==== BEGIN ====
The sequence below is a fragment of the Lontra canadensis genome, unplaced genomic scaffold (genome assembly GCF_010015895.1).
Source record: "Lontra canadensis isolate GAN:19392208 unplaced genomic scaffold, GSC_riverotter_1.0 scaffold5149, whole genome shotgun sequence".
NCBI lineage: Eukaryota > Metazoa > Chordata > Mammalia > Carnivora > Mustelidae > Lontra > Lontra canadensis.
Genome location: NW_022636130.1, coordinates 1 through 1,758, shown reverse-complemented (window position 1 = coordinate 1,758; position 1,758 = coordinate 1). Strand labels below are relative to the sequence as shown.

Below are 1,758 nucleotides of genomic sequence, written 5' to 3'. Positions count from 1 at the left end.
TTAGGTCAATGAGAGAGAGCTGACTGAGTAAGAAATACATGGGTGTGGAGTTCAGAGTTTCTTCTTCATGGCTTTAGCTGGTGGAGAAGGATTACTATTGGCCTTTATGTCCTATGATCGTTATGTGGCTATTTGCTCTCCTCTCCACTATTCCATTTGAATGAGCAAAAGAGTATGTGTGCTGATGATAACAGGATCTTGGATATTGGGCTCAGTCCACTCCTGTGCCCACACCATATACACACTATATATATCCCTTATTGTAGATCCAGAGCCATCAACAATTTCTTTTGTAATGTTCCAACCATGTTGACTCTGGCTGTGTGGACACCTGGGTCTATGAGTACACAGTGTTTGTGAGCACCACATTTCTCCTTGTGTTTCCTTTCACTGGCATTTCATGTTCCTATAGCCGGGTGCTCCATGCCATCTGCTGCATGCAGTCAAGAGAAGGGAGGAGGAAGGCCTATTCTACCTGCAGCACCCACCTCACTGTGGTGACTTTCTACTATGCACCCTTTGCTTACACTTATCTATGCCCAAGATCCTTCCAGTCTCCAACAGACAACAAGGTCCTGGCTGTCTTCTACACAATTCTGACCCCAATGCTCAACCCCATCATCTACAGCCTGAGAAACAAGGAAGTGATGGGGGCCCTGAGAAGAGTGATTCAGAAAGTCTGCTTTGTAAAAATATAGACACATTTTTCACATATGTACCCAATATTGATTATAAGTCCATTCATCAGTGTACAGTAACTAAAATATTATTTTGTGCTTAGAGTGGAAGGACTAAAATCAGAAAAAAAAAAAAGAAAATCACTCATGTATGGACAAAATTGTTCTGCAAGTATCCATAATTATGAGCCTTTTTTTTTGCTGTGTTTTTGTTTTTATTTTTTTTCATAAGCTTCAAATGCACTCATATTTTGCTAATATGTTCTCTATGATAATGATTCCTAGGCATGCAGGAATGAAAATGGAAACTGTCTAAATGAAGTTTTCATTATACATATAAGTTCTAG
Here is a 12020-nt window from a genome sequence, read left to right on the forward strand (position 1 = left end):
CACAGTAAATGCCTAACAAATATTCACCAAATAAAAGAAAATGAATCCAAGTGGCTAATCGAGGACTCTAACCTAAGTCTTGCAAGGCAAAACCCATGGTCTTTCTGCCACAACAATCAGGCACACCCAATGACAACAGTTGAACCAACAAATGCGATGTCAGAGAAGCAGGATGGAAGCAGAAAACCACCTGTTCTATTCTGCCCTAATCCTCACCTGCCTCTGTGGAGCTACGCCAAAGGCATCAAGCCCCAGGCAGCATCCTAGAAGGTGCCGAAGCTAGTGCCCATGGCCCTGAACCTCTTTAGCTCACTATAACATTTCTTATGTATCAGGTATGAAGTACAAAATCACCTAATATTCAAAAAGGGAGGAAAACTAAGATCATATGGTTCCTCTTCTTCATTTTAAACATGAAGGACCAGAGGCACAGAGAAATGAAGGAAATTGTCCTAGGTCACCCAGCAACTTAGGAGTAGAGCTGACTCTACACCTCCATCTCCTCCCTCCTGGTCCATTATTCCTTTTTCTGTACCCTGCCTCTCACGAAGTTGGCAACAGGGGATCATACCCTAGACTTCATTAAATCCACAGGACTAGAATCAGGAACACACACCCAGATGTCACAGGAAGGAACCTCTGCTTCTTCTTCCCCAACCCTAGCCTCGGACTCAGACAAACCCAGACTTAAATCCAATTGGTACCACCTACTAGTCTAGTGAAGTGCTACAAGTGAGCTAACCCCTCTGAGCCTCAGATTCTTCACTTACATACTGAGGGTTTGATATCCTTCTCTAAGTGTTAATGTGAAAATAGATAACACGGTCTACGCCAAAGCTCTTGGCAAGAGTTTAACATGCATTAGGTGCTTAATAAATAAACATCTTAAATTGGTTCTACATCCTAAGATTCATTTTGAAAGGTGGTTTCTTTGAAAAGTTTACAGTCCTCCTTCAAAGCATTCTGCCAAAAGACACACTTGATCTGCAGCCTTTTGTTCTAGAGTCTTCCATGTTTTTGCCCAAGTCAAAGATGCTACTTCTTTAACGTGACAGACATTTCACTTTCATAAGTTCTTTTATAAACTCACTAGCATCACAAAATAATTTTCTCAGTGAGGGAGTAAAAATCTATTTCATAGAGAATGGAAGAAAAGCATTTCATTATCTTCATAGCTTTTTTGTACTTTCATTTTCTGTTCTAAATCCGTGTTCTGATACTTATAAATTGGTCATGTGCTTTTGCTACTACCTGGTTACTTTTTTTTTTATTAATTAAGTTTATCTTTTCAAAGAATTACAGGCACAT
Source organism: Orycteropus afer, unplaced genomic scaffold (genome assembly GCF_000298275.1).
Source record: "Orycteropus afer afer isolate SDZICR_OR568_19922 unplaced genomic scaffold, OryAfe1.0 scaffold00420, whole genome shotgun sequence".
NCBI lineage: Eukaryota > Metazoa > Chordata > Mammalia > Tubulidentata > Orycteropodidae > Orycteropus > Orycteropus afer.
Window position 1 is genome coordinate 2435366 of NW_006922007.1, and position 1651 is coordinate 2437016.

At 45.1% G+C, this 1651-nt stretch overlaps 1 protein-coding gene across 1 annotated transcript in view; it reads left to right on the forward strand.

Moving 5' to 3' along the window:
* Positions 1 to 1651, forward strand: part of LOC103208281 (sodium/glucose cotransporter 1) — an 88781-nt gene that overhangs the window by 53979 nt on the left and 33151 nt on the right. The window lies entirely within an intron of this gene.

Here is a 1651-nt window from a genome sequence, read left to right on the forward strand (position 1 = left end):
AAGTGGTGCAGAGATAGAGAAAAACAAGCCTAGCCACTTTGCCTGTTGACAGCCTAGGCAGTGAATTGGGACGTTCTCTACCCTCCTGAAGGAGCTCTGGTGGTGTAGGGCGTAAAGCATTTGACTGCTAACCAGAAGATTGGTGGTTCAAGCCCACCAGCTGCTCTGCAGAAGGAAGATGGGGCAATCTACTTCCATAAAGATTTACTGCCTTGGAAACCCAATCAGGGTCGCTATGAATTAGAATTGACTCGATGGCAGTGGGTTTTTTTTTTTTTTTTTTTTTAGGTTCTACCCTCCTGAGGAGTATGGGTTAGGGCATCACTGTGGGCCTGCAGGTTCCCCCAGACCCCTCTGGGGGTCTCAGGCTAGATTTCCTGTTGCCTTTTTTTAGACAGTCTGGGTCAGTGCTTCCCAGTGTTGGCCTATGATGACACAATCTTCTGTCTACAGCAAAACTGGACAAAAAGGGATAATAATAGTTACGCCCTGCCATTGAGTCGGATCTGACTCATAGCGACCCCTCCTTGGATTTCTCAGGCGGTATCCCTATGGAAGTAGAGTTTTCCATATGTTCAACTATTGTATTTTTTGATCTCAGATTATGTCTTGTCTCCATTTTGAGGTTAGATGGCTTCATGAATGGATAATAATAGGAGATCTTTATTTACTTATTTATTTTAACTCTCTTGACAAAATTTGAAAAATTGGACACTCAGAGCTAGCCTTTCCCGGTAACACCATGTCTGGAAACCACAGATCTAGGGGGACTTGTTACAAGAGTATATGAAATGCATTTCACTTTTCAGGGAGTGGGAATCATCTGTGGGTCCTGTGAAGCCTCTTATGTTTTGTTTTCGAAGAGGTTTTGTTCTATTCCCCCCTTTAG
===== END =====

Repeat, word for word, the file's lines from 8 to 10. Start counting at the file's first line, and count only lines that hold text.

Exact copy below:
CACAGTAAATGCCTAACAAATATTCACCAAATAAAAGAAAATGAATCCAAGTGGCTAATCGAGGACTCTAACCTAAGTCTTGCAAGGCAAAACCCATGGTCTTTCTGCCACAACAATCAGGCACACCCAATGACAACAGTTGAACCAACAAATGCGATGTCAGAGAAGCAGGATGGAAGCAGAAAACCACCTGTTCTATTCTGCCCTAATCCTCACCTGCCTCTGTGGAGCTACGCCAAAGGCATCAAGCCCCAGGCAGCATCCTAGAAGGTGCCGAAGCTAGTGCCCATGGCCCTGAACCTCTTTAGCTCACTATAACATTTCTTATGTATCAGGTATGAAGTACAAAATCACCTAATATTCAAAAAGGGAGGAAAACTAAGATCATATGGTTCCTCTTCTTCATTTTAAACATGAAGGACCAGAGGCACAGAGAAATGAAGGAAATTGTCCTAGGTCACCCAGCAACTTAGGAGTAGAGCTGACTCTACACCTCCATCTCCTCCCTCCTGGTCCATTATTCCTTTTTCTGTACCCTGCCTCTCACGAAGTTGGCAACAGGGGATCATACCCTAGACTTCATTAAATCCACAGGACTAGAATCAGGAACACACACCCAGATGTCACAGGAAGGAACCTCTGCTTCTTCTTCCCCAACCCTAGCCTCGGACTCAGACAAACCCAGACTTAAATCCAATTGGTACCACCTACTAGTCTAGTGAAGTGCTACAAGTGAGCTAACCCCTCTGAGCCTCAGATTCTTCACTTACATACTGAGGGTTTGATATCCTTCTCTAAGTGTTAATGTGAAAATAGATAACACGGTCTACGCCAAAGCTCTTGGCAAGAGTTTAACATGCATTAGGTGCTTAATAAATAAACATCTTAAATTGGTTCTACATCCTAAGATTCATTTTGAAAGGTGGTTTCTTTGAAAAGTTTACAGTCCTCCTTCAAAGCATTCTGCCAAAAGACACACTTGATCTGCAGCCTTTTGTTCTAGAGTCTTCCATGTTTTTGCCCAAGTCAAAGATGCTACTTCTTTAACGTGACAGACATTTCACTTTCATAAGTTCTTTTATAAACTCACTAGCATCACAAAATAATTTTCTCAGTGAGGGAGTAAAAATCTATTTCATAGAGAATGGAAGAAAAGCATTTCATTATCTTCATAGCTTTTTTGTACTTTCATTTTCTGTTCTAAATCCGTGTTCTGATACTTATAAATTGGTCATGTGCTTTTGCTACTACCTGGTTACTTTTTTTTTTATTAATTAAGTTTATCTTTTCAAAGAATTACAGGCACAT
Source organism: Orycteropus afer, unplaced genomic scaffold (genome assembly GCF_000298275.1).
Source record: "Orycteropus afer afer isolate SDZICR_OR568_19922 unplaced genomic scaffold, OryAfe1.0 scaffold00420, whole genome shotgun sequence".